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Commentary: Adventures in Public Transit

Two days a week I walk down the hill in the early morning to catch the 6:30 a.m. city commuter bus from Montpelier to Barre. The 12-minute walk helps me wake up, and staring out the window of the bus for another 15 minutes makes for a gentle transition into the workday.

Being able to take the bus makes it possible for me to work this job; I share a car with several other people, and it’s not available to me every weekday. From a bigger-picture perspective, using public transportation to reduce the number of cars on the road is an essential climate action strategy: an estimated $1.45 billion leaves our state every year to pay for fossil fuels, and transportation is responsible for 40% of Vermont’s carbon emissions (see eanvt.org for these and other energy statistics).

And yet, I’m often the only one on my morning bus. I know many people who are concerned about the climate crisis and wish they could take the bus, but it simply doesn’t come to where they live or go to where they need to go. In a rural state like Vermont, it’s almost impossible to get by without a car.

We’re in a vicious cycle where our public transit system doesn’t meet most people’s needs, so most people don’t use it, so the system doesn’t get the ridership volume that would justify expanding services to meet more people’s needs.

 I’m not here to ask you to give up your car and tie your life in knots to take the bus every day. But I have a proposal: once every month or two, find a leisure activity that you can reach by bus (even if you have to drive to the bus stop). Make an afternoon or a day of it; invite a friend or bring your family. Acquaint yourself with the bus schedule; show your kids a different way to get around. And demonstrate to the bus company that more people are riding the bus, that the ridership is there to justify expanding services.

Even if you can’t see your way clear to giving up your personal-vehicle commute, you can still be part of the change we need. I drive plenty of places, but at least once a month I bus up to Burlington for a day or two to visit friends and family.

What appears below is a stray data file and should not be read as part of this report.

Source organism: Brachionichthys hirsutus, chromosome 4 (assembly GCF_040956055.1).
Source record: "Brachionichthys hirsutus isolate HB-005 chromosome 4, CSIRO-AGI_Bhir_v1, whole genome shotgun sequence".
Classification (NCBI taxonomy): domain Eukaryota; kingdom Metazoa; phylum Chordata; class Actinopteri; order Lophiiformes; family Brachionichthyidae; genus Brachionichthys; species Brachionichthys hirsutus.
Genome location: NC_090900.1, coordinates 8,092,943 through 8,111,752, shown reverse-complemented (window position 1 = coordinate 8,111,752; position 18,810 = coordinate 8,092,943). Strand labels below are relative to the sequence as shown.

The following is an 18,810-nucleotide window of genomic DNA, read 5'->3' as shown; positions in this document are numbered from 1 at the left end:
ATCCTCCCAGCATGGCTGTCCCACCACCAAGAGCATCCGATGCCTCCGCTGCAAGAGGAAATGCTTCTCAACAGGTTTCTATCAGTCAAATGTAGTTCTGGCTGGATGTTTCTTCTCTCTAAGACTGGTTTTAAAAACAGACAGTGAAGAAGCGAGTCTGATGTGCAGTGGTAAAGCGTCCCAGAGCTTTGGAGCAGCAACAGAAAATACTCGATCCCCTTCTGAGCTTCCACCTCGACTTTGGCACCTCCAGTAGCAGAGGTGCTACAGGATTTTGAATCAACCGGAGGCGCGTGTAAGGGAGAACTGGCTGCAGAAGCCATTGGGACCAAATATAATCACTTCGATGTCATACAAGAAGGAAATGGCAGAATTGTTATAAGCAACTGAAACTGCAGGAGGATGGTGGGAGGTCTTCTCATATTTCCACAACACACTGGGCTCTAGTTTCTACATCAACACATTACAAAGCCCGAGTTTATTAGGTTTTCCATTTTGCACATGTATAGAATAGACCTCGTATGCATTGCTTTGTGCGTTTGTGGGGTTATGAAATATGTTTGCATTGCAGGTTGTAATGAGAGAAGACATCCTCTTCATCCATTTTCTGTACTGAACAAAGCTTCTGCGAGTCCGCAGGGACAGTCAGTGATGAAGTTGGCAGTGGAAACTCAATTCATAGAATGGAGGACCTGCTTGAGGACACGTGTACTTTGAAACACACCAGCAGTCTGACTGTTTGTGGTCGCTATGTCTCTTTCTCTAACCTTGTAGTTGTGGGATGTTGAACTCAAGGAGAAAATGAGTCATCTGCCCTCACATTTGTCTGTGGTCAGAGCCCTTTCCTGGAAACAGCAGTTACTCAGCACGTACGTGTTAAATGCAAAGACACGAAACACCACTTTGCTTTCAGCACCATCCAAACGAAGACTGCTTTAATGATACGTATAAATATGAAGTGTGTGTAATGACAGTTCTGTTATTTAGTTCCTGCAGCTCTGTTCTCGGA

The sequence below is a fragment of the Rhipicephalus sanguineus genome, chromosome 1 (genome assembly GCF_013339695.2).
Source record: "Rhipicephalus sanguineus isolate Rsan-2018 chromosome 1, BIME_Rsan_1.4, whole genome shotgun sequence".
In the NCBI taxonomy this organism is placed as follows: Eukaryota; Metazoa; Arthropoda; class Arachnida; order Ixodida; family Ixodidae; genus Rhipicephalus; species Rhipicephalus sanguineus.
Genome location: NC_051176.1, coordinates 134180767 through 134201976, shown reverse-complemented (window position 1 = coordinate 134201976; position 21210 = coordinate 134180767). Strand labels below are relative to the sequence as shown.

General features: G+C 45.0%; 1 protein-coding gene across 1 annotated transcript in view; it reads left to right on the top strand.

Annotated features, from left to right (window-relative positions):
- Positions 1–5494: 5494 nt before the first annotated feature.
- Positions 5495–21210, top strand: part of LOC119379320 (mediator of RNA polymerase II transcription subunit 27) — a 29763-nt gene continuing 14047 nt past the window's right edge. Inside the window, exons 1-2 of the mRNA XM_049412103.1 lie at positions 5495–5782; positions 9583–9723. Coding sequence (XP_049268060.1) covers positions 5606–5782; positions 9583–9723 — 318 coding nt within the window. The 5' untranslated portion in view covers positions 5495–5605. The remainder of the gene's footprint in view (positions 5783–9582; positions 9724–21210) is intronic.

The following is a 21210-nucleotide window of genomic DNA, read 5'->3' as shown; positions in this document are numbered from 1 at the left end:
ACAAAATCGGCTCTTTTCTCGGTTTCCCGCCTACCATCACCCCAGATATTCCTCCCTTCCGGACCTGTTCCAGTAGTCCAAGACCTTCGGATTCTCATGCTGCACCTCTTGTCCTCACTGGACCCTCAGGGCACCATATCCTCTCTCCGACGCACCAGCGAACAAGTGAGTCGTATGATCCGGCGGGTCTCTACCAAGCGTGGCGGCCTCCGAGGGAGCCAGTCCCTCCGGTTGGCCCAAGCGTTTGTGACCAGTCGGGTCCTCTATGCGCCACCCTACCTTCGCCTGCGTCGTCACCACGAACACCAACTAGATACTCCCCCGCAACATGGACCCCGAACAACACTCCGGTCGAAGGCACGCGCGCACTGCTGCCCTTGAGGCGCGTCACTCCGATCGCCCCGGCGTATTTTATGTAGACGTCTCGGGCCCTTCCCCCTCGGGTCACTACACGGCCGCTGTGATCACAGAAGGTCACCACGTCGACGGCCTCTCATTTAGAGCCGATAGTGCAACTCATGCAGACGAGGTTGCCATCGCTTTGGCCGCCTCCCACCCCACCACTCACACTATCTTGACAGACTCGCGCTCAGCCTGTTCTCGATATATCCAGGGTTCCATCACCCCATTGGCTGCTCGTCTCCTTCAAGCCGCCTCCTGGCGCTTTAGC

And, two days a week, I take the 5 p.m. bus from Barre home to Montpelier. The bus is much more crowded than in the morning, and I listen with one ear to the fragments of life drifting by in conversations that I would never hear otherwise. I sit back and relax after my long work day with a feeling of peace, like this whole public-transportation thing is how it’s supposed to be.

Fun Local Trips by Bus

Ideas for bus adventures from Montpelier (times given for departure from the Transit Center on Taylor Street):

  • Take the 3 p.m. or 4 p.m. Waterbury Commuter out to Red Hen Baking Company for coffee and a pastry or a sandwich, and hop on the 3:48 or 4:48 p.m. run home.
  • Take the 12:04 p.m. LINK to Burlington, have a picnic at Battery Park, wander Church Street, or walk down to the Waterfront and the ECHO lake aquarium. Catch one of the five late afternoon buses home.
  •  Take the 12:10 p.m. Northfield Commuter bus to the South Main Street and Prospect Street stop in Northfield, then walk half a mile up Prospect Street and Byam Hill to the trailhead of Paine Mountain. Return on the 5:05 or 6:05 p.m. bus.
  • Take the 7:35 a.m. U.S. 2 Commuter to the Saint Johnsbury Welcome Center. Stop for breakfast at one of the several cafés nearby. Visit the Fairbanks Museum and Planetarium, and ride the 3:50 p.m. bus home.
  • Take the half-hourly City Commuter to Barre to wander the galleries at Studio Place Arts or pick up supplies at one of Barre’s two operating hardware stores (both of which are on the bus route)!
See ridegmt.com for bus stop and schedule information. Note: All buses are currently free. The LINK bus will begin charging for rides ($2–$4) again in January, but all non-Chittenden County routes will remain fare-free.